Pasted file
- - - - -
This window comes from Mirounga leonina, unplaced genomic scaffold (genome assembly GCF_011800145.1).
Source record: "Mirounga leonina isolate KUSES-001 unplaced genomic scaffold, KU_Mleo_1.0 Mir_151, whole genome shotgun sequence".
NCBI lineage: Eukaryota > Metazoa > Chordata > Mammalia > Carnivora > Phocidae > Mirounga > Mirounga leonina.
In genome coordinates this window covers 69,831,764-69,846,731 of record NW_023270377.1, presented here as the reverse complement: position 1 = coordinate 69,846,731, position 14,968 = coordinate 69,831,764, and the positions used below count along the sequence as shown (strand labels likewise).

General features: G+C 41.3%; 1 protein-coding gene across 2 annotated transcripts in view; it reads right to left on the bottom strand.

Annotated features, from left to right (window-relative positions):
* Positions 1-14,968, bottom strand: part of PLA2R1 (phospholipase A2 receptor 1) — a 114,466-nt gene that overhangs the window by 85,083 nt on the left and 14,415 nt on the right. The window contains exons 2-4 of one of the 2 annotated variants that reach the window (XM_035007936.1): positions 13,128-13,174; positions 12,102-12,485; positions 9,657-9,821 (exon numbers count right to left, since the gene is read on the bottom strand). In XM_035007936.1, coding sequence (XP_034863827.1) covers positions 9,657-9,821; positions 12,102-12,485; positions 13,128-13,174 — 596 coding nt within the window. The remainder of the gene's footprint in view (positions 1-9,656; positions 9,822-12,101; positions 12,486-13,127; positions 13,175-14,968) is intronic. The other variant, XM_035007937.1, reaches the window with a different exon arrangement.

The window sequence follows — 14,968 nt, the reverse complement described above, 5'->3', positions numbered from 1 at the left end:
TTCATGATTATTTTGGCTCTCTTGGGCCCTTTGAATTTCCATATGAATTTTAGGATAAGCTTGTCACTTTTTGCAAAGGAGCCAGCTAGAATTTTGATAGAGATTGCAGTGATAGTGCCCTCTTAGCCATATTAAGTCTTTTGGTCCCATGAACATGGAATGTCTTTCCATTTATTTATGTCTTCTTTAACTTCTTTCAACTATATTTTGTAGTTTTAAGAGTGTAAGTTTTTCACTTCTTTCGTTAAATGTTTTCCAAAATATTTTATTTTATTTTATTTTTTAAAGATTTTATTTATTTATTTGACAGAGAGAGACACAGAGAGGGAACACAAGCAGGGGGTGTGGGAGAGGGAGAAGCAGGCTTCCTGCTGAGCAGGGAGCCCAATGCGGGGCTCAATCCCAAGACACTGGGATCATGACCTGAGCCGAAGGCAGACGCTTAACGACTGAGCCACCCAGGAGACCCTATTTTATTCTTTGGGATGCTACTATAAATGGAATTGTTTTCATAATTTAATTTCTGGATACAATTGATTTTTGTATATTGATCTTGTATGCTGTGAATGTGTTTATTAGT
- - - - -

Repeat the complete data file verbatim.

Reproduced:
This window comes from Mirounga leonina, unplaced genomic scaffold (genome assembly GCF_011800145.1).
Source record: "Mirounga leonina isolate KUSES-001 unplaced genomic scaffold, KU_Mleo_1.0 Mir_151, whole genome shotgun sequence".
NCBI lineage: Eukaryota > Metazoa > Chordata > Mammalia > Carnivora > Phocidae > Mirounga > Mirounga leonina.
In genome coordinates this window covers 69,831,764-69,846,731 of record NW_023270377.1, presented here as the reverse complement: position 1 = coordinate 69,846,731, position 14,968 = coordinate 69,831,764, and the positions used below count along the sequence as shown (strand labels likewise).

General features: G+C 41.3%; 1 protein-coding gene across 2 annotated transcripts in view; it reads right to left on the bottom strand.

Annotated features, from left to right (window-relative positions):
* Positions 1-14,968, bottom strand: part of PLA2R1 (phospholipase A2 receptor 1) — a 114,466-nt gene that overhangs the window by 85,083 nt on the left and 14,415 nt on the right. The window contains exons 2-4 of one of the 2 annotated variants that reach the window (XM_035007936.1): positions 13,128-13,174; positions 12,102-12,485; positions 9,657-9,821 (exon numbers count right to left, since the gene is read on the bottom strand). In XM_035007936.1, coding sequence (XP_034863827.1) covers positions 9,657-9,821; positions 12,102-12,485; positions 13,128-13,174 — 596 coding nt within the window. The remainder of the gene's footprint in view (positions 1-9,656; positions 9,822-12,101; positions 12,486-13,127; positions 13,175-14,968) is intronic. The other variant, XM_035007937.1, reaches the window with a different exon arrangement.

The window sequence follows — 14,968 nt, the reverse complement described above, 5'->3', positions numbered from 1 at the left end:
TTCATGATTATTTTGGCTCTCTTGGGCCCTTTGAATTTCCATATGAATTTTAGGATAAGCTTGTCACTTTTTGCAAAGGAGCCAGCTAGAATTTTGATAGAGATTGCAGTGATAGTGCCCTCTTAGCCATATTAAGTCTTTTGGTCCCATGAACATGGAATGTCTTTCCATTTATTTATGTCTTCTTTAACTTCTTTCAACTATATTTTGTAGTTTTAAGAGTGTAAGTTTTTCACTTCTTTCGTTAAATGTTTTCCAAAATATTTTATTTTATTTTATTTTTTAAAGATTTTATTTATTTATTTGACAGAGAGAGACACAGAGAGGGAACACAAGCAGGGGGTGTGGGAGAGGGAGAAGCAGGCTTCCTGCTGAGCAGGGAGCCCAATGCGGGGCTCAATCCCAAGACACTGGGATCATGACCTGAGCCGAAGGCAGACGCTTAACGACTGAGCCACCCAGGAGACCCTATTTTATTCTTTGGGATGCTACTATAAATGGAATTGTTTTCATAATTTAATTTCTGGATACAATTGATTTTTGTATATTGATCTTGTATGCTGTGAATGTGTTTATTAGT